May 03, 2017

Research Finds Traces of Insecticide in U.S. Tap Water

Americans increasingly fear water pollution

Research finds insecticide in U.S. tap water, Americans fear water pollution

American scientists found traces of an insecticide in U.S. tap water for the first time, reports Bluewater. Bluewater notes the findings come as a Gallup poll published in April indicates Americans are more concerned about water pollution than they have been since 2001.

According to a study published in Environmental Science & Technology Letters, chemists and engineers from the U.S. Geological Survey and the University of Iowa, identified the presence of three neonicotinoids in drinking water delivered from an Iowa City treatment facility. 

Neonicotinoids have ranked one of the most popular pesticides harnessed by American farmers in recent decades and are considered difficult to treat in conventional water treatment processes. 

With a chemical structure similar to that of nicotine, neonicotinoids have been blamed alongside habitat loss and disease for a decline in honeybee populations. The pesticide also has been found in insects, microbes and coastal shellfish, prompting several countries in Europe such as Germany, France and Italy, as well as a number of states in the U.S., to restrict the use of neonicotinoids.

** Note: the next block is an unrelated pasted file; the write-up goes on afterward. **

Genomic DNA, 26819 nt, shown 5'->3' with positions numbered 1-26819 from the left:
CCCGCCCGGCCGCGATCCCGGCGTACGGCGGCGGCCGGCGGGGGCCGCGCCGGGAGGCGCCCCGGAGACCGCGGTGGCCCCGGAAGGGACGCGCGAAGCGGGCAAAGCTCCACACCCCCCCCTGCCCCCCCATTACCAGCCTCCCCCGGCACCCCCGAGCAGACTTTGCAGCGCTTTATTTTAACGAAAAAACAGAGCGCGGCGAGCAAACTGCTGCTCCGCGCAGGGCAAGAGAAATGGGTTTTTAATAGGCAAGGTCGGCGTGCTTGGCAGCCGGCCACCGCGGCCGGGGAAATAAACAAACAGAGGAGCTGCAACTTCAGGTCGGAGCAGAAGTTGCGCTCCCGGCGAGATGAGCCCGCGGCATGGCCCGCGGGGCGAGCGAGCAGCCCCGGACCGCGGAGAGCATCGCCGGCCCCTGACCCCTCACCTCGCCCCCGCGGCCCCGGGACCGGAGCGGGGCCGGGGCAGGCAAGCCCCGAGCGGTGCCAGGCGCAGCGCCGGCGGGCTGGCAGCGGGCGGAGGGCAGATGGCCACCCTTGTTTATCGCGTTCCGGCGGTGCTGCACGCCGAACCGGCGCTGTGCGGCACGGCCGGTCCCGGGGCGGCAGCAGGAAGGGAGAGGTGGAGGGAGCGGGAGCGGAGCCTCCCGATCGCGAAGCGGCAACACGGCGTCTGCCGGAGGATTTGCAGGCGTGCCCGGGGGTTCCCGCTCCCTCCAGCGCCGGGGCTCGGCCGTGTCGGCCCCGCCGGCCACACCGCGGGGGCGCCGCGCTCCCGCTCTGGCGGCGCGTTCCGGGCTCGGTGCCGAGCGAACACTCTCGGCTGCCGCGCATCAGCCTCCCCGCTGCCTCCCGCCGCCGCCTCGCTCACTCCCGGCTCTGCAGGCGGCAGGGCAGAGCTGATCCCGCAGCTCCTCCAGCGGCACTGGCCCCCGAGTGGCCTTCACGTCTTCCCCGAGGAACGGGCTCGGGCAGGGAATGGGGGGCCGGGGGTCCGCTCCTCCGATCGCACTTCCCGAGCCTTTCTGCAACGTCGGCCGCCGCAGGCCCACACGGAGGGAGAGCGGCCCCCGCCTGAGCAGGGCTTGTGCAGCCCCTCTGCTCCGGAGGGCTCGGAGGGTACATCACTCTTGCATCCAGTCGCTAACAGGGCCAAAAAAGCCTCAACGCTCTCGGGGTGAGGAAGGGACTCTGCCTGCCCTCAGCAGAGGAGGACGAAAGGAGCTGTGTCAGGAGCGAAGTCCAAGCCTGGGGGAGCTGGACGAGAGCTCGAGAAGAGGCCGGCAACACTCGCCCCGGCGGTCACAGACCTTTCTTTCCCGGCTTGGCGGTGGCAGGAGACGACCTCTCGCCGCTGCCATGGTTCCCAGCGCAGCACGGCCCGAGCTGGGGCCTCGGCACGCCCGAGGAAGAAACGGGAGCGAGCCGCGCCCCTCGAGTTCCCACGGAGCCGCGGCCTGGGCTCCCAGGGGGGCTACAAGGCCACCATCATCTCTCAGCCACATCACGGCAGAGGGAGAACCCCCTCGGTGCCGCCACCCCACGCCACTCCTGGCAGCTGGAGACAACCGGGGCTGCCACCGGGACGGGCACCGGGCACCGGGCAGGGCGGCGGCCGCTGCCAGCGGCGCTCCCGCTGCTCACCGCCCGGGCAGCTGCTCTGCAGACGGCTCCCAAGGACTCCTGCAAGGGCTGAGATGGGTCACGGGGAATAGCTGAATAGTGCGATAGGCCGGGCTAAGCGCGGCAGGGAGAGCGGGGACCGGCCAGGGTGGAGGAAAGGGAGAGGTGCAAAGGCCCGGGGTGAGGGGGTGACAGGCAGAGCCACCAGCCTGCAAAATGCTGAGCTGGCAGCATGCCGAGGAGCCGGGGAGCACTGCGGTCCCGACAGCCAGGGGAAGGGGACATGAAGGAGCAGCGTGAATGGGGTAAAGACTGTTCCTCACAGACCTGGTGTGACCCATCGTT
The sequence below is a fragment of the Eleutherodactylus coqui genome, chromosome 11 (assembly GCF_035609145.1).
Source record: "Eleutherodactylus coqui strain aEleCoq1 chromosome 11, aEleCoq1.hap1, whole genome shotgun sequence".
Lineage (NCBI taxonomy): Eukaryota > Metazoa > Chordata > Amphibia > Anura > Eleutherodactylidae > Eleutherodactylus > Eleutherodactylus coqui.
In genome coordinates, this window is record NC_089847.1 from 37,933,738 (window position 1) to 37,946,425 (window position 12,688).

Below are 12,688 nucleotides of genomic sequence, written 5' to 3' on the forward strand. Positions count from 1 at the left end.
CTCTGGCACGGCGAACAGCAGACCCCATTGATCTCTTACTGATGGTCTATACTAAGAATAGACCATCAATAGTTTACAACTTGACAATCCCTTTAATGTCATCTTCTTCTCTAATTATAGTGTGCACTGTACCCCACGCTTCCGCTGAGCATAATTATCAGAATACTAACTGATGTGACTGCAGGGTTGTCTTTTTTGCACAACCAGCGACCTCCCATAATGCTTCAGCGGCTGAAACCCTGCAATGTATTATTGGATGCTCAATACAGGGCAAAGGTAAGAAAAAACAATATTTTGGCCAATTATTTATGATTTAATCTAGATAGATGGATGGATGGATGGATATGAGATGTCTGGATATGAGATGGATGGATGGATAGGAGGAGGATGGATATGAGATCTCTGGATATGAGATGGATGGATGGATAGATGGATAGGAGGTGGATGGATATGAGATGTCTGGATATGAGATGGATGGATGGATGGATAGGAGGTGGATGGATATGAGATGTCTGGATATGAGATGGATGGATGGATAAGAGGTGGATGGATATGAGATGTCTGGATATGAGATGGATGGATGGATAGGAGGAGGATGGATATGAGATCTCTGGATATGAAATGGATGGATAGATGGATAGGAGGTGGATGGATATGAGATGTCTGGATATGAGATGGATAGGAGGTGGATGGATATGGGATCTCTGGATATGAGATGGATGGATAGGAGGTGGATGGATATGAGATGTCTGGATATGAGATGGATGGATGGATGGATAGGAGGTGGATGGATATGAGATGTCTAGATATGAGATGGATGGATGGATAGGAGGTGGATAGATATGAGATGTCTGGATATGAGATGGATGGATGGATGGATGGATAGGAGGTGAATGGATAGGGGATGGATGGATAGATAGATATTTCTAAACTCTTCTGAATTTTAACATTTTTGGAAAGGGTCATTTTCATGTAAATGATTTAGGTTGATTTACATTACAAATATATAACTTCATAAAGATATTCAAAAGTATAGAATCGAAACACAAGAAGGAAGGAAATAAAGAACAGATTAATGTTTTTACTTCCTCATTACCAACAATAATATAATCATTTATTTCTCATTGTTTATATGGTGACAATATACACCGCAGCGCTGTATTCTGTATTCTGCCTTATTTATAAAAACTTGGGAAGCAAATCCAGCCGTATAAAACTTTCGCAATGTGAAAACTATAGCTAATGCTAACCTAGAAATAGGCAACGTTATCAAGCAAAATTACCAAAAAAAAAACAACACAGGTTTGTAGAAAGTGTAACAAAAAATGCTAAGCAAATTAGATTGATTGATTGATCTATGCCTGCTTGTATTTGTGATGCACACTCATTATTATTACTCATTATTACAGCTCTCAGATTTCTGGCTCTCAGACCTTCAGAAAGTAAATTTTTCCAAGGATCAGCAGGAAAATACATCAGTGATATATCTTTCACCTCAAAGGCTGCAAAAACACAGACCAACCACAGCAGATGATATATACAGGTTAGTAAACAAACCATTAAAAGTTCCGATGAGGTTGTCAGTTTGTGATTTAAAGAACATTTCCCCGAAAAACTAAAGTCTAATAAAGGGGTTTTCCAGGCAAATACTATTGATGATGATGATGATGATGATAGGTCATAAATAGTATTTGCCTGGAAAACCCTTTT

Meanwhile, a Gallup poll conducted March 1 to 5, 2017, reveals Americans are more concerned about water pollution than they have been since 2001. The latest percentages of Americans who are worried "a great deal" about the pollution of drinking water (63%) and of rivers, lakes and reservoirs (57%) have inched past the elevated levels of concern seen since 2014, according to the Gallup survey of 1,018 adults, aged 18 and older, living in 50 U.S. states and the District of Columbia.